Brandon Flower’s et al return with their most collaborative album to date as The Killers create a new lease of life inside their tailored sound.
The Killers are a band that like to slowly defy the groove they get settled in – it may take them a while but their subtle change in sound over the years has allowed them to grow as musicians. Saying this, they still do have a sound that everyone can recognise straight away, but the creativity and subtlety built around this from record to record is what makes the difference. With a recent move from Vegas to Utah for lead singer Brandon Flowers, in part due to his wife suffering from PTSD, new album Imploding the Mirage builds on this change in atmosphere to bring out their most collaborative and self-affirming record yet.
Starting with My Own Soul’s Warning, the ethereal opening straight away breathes in Flower’s recent move away from the busy and constant lights and sounds of vegas: “Going against my own soul’s warning but in the end, something just didn’t feel right…I just wanted to get back to where you are”. This is right before we’re hit by the classic Killers sound as a synth line throws you forward at supersonic speed. The catchiness is back in this belter of an opener.
If we’re thrown right into familiar territory, the record going forward does it’s utmost to convince you that they’re offering something different, even if it’s just on the surface. The record’s collaborative efforts are where we see this the most, with the Weyes Blood featuring My God harmonised to perfection with her signature vocal warblings lifting the track higher as the lyrics suggest the same. KD Lang takes a verse with Weyes Blood featuring once again for the beat-driven and Springsteen-influenced Lightning Fields, it’s gentle atmosphere allowing for subtle changes and a piano line that holds everything together delightfully.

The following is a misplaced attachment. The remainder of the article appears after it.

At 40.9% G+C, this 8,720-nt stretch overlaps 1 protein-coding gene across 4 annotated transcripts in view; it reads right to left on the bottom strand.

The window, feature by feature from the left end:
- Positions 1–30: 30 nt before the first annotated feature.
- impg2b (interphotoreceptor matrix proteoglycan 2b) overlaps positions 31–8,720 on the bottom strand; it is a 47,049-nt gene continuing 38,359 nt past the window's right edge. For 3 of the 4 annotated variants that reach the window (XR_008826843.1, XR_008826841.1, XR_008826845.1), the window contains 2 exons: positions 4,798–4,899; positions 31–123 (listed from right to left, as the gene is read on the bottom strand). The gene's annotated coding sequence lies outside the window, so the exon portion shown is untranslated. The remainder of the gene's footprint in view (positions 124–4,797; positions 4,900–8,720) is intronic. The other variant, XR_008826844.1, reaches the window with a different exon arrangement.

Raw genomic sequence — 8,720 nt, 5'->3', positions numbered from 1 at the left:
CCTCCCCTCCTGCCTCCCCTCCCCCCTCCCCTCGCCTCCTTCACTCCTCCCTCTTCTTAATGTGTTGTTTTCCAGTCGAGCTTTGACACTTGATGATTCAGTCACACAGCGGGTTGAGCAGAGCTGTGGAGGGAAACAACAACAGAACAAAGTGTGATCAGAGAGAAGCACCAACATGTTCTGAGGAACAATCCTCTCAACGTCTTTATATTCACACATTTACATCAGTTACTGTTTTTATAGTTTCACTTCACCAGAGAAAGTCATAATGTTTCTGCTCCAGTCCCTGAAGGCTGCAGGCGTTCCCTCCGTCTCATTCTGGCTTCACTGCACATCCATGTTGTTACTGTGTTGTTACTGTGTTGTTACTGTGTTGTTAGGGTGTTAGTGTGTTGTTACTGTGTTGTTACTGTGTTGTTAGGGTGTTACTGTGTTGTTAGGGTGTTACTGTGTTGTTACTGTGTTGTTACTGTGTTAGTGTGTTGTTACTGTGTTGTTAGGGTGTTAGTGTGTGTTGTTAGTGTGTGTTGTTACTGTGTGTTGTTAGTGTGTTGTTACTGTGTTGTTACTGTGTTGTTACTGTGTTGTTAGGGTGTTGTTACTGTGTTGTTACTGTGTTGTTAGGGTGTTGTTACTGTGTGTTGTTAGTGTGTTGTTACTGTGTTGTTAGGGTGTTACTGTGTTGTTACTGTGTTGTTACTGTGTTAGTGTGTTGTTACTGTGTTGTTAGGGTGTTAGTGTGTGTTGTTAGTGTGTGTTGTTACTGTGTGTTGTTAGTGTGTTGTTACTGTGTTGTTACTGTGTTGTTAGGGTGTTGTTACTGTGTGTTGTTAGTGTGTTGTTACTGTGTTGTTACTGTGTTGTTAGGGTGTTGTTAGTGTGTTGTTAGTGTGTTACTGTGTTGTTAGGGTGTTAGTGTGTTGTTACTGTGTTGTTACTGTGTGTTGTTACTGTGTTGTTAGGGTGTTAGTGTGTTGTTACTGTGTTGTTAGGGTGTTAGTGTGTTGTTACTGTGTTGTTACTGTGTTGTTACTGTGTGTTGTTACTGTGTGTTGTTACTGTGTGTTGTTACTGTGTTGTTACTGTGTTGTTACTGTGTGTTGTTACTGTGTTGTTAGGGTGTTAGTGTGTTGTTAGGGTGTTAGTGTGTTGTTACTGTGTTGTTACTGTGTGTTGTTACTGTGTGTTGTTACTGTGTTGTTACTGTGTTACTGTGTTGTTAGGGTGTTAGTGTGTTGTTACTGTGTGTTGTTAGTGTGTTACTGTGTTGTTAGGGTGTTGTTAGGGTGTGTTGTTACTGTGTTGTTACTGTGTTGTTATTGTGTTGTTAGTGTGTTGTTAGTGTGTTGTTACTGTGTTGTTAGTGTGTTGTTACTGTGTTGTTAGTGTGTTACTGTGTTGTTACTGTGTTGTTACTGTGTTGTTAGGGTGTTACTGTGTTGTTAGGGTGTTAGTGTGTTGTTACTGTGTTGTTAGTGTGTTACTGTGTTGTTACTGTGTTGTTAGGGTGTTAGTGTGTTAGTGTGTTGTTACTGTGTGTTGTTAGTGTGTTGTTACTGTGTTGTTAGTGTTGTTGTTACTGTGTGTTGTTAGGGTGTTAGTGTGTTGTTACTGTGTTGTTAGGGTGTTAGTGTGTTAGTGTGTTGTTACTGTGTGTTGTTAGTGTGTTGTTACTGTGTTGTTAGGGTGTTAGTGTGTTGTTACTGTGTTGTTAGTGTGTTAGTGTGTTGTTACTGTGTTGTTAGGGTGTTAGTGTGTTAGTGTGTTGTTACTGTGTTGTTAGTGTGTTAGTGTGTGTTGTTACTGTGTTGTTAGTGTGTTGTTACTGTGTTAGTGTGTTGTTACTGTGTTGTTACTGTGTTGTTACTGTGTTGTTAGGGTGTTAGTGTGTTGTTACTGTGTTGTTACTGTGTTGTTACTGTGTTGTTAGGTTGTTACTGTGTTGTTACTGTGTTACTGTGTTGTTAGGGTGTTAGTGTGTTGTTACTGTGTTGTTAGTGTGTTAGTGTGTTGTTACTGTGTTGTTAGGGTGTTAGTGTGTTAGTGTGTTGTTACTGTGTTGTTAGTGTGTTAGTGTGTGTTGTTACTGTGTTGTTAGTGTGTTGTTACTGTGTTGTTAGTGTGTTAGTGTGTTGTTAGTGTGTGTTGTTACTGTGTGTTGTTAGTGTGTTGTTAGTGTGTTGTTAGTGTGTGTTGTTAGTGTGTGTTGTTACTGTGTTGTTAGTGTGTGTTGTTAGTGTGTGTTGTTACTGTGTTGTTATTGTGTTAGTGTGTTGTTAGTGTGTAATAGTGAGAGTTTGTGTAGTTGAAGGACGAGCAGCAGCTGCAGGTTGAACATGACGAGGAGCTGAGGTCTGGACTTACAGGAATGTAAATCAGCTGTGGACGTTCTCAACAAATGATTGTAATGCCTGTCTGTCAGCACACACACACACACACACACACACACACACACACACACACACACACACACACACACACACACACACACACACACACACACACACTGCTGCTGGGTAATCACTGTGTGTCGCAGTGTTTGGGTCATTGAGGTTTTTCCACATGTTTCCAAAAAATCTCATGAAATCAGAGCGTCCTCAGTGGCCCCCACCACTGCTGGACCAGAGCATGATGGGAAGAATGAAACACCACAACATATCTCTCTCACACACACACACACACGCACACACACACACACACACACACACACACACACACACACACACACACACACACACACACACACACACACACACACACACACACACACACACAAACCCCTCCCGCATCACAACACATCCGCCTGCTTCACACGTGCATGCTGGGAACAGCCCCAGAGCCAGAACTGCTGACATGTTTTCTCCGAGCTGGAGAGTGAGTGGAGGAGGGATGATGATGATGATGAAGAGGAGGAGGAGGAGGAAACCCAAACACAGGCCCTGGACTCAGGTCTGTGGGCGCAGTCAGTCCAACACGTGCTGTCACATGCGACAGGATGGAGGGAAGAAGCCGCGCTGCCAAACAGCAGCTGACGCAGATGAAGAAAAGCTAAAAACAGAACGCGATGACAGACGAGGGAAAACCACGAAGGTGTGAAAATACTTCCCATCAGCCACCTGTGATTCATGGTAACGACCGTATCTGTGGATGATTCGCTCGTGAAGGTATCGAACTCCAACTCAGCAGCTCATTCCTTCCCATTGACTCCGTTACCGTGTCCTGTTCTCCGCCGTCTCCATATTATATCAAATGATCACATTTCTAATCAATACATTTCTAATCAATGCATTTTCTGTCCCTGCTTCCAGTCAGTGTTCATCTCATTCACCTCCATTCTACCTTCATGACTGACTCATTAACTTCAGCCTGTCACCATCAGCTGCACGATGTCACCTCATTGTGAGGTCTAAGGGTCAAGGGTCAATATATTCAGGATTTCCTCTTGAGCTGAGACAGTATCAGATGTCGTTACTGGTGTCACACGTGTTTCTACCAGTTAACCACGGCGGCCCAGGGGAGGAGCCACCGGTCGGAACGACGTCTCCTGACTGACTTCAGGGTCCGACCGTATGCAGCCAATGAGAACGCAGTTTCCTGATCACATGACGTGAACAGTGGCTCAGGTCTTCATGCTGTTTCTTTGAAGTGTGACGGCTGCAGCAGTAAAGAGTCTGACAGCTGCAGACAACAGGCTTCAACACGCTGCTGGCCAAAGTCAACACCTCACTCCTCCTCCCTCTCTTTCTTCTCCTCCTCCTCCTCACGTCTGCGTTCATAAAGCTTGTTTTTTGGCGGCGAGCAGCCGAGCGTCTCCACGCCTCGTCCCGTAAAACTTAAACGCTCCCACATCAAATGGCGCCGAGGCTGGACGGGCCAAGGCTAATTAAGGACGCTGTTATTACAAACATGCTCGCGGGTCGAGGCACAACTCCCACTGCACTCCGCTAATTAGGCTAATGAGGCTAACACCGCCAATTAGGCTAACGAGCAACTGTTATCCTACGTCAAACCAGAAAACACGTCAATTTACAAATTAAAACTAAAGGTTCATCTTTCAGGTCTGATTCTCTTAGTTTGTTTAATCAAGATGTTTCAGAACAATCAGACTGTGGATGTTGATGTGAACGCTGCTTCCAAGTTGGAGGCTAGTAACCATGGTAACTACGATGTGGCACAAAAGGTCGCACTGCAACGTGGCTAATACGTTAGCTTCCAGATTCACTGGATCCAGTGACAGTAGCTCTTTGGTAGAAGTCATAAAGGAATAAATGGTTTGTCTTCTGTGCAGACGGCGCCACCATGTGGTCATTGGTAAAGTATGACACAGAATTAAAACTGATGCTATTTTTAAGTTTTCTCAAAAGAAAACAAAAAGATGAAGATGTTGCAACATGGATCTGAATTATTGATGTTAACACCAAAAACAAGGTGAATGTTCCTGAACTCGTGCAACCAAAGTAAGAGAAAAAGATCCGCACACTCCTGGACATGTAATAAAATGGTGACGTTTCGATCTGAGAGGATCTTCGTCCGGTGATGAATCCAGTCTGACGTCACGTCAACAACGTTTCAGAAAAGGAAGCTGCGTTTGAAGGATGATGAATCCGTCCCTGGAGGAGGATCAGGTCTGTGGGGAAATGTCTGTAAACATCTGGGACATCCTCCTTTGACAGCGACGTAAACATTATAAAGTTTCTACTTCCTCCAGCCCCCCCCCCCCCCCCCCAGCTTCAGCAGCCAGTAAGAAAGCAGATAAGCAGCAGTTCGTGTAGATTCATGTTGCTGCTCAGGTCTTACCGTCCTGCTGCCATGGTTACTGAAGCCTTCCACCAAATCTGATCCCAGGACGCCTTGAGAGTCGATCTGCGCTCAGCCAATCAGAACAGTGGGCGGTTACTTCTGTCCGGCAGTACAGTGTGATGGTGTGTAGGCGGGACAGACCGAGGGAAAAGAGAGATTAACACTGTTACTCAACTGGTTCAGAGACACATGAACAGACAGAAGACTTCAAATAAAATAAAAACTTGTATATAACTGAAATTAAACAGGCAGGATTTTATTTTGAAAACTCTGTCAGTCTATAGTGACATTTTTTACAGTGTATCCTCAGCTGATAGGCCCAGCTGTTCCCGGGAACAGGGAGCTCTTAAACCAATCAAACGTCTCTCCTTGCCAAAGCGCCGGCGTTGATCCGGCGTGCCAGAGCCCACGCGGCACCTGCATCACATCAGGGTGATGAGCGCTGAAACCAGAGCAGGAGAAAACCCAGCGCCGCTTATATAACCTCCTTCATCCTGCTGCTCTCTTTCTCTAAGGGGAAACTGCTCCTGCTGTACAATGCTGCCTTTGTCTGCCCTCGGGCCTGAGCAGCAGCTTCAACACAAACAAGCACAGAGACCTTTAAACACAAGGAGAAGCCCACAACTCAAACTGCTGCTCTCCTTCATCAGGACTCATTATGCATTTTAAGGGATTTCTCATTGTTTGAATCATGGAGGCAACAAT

Caution is the unmistakable old-school Killers stomper we’ve come to expect, perfect for their big single release and featuring a wonderfully crafted guitar part by the one and only Lindsay Buckingham of Fleetwood Mac fame. “Tonight the winds of change are blowing wild and free” sings Flower’s, showing off his current mindset. The move to Utah has done him a world of good, it seems.
Running Towards A Place draws deeply on the work of the aforementioned Buckingham’s band Fleetwood Mac, with its settled beats and dreamy guitar parts building and falling when necessary whereas When The Dreams Run Dry sees Flower’s feeling his age (even if he doesn’t look it) and reflecting on what’s come before and what the future holds. This is set amongst 80s influences and a slice of Springsteen-esque swagger, once again. The only sour note of the record comes with the predictable and ‘on the nose’ Blowback which feels a little monotonous and mundane compared to everything else, completely out of place by being the second track on the record.
Apart from the one anomaly, Imploding the Mirage is a well constructed Killers record that sees the band in a fresh space. It’s been brought to life with a myriad of collaborations and the added guile has, even slightly, led to a record that feels both comfortable and new at the same time. A strong effort from a dying breed of surviving noughties rock bands.